This article is by guest author Abhishek Gosavi. Just another cinephile who tweets as @bombaybug.
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Your review gives me the urge to watch this film.
Court is a multifaceted work of cinema that’s extremely relevant to the times we live in. It is a commendable attempt on the part of a young and upcoming filmmaker like Chaitnaya Tamhane to come up with such a complex meshwork of cinematic art at the very onset his career. Chaitnaya impeccably blends cerebral and emotional elements to conjure up a powerful social commentary oozing with tragicomic motifs. The still camerawork (with camera often held at a distance), minimalist mise en scène, and the movie‘s deliberate pacing accentuates the slowness of the judicial process in India. Court has something to offer to everyone. The students of cinema most definitely need to study it. It is a film that needs to be watched!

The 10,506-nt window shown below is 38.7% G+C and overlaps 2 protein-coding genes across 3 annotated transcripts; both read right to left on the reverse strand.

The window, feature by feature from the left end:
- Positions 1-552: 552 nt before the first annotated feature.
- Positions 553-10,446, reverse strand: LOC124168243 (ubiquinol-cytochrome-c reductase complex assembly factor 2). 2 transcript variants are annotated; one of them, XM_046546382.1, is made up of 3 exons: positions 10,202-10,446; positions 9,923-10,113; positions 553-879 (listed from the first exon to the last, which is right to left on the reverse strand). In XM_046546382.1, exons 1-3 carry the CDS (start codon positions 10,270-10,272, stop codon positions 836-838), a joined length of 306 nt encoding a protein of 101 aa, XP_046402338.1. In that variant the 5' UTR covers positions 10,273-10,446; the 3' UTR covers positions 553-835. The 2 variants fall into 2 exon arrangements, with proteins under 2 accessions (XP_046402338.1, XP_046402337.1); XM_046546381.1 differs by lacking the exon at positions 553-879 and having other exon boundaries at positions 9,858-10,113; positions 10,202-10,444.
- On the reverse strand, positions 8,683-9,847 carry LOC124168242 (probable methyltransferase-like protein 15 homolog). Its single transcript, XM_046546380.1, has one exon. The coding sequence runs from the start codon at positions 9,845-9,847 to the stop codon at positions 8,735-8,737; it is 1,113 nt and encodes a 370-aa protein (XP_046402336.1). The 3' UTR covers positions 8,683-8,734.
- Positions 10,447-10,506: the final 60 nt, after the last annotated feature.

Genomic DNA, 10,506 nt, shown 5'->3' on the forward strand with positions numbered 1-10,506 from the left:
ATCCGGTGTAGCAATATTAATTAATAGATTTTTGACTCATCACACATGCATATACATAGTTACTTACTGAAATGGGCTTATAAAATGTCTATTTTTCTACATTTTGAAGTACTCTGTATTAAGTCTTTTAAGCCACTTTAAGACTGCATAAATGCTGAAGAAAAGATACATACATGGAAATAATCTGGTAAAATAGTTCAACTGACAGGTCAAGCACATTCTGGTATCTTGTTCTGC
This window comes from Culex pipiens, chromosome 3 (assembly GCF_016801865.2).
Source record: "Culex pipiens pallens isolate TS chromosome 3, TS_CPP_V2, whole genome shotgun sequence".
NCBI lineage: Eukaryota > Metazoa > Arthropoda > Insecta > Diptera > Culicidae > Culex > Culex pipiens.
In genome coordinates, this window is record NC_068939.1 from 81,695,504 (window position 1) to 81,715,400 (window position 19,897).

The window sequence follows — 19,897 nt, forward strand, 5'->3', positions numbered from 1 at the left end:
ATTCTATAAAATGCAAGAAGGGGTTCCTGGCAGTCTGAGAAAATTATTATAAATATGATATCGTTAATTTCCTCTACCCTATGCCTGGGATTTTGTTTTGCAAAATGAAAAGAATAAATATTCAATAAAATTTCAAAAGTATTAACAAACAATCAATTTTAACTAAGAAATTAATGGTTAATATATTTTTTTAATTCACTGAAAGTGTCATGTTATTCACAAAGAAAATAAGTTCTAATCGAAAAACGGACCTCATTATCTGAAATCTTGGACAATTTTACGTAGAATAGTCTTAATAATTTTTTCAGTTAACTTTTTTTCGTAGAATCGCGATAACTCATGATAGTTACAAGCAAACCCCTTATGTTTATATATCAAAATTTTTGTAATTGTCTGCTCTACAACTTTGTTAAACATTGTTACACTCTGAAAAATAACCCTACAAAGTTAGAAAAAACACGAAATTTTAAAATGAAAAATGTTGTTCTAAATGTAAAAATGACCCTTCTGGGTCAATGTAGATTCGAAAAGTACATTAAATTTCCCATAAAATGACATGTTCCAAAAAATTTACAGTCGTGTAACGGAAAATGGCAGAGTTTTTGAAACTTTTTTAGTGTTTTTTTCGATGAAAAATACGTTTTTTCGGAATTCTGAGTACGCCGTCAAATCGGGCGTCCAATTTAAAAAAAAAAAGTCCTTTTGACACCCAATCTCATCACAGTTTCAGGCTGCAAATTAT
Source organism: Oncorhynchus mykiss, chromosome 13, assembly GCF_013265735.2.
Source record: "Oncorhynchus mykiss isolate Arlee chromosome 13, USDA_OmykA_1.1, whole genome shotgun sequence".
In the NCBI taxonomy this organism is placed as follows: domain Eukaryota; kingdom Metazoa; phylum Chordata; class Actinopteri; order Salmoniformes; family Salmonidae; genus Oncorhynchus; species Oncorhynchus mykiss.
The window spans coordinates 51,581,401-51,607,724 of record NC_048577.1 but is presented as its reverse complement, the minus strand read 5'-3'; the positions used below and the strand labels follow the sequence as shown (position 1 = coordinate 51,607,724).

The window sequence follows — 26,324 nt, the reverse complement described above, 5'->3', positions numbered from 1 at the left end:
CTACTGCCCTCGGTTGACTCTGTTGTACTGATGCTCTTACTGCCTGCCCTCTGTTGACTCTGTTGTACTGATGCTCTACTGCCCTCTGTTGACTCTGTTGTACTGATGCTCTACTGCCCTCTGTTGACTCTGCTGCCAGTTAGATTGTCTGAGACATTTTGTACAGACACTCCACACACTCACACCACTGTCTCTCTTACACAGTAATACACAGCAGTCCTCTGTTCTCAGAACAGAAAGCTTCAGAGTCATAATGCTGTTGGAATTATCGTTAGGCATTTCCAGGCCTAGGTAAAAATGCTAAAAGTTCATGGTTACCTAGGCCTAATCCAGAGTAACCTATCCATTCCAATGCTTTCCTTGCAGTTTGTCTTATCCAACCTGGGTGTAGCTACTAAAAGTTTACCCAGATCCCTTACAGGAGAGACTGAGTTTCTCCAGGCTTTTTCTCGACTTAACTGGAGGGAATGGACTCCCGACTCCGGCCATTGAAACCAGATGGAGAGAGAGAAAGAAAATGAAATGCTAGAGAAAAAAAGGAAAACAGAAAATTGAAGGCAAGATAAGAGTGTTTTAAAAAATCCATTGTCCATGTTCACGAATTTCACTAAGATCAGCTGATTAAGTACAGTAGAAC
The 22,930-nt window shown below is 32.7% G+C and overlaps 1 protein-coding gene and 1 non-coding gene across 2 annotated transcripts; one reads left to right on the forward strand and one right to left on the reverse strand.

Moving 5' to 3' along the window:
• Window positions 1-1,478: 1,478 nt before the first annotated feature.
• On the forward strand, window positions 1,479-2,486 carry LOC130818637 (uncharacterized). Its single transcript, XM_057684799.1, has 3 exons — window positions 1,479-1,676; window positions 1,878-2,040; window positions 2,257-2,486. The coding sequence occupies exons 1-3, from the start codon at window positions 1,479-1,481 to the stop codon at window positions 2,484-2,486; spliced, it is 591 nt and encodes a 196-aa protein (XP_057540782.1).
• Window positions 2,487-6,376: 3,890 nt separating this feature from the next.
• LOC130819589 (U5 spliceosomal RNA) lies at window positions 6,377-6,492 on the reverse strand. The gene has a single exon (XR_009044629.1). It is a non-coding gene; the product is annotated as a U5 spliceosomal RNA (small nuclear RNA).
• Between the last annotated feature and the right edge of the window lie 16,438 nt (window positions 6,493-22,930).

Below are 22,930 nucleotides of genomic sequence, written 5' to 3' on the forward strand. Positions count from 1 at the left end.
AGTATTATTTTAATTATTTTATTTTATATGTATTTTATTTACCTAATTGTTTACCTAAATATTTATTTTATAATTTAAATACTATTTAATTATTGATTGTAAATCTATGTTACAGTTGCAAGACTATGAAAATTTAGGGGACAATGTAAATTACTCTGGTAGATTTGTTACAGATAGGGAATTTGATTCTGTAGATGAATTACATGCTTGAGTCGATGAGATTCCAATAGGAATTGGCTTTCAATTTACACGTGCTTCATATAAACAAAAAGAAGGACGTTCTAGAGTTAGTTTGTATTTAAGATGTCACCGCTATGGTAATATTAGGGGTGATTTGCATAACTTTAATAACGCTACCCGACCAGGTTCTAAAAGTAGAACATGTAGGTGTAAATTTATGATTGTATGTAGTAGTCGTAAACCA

My review of the film can be read at:
Thanks Fan and Murtaza Ali. @Fan, do let us know your thoughts after watching the film.
Kafkaesque. Except that this is the reality in India. A tremendous achievement!
I did finally get the opportunity to watch it and I enjoyed every bit of it.
I had so many things to write about it. But when I re-read the review I realised that Abhisek has written exactly the same things that I wanted to write. So other than agreeing 100% with the review I have nothing much to add.
Nevertheless I will emphasise the fact that the film helped me better understand the lack of empathy of court members (from the judge to the peon) towards the people who are being tried. It is like a factory production line, each player having a role of tightening a certain screw or pasting a certain label or doing some other repetitive activity day in and day out. They are least affected by what the final product is going to be. And funnily enough I can't blame them for their apathy.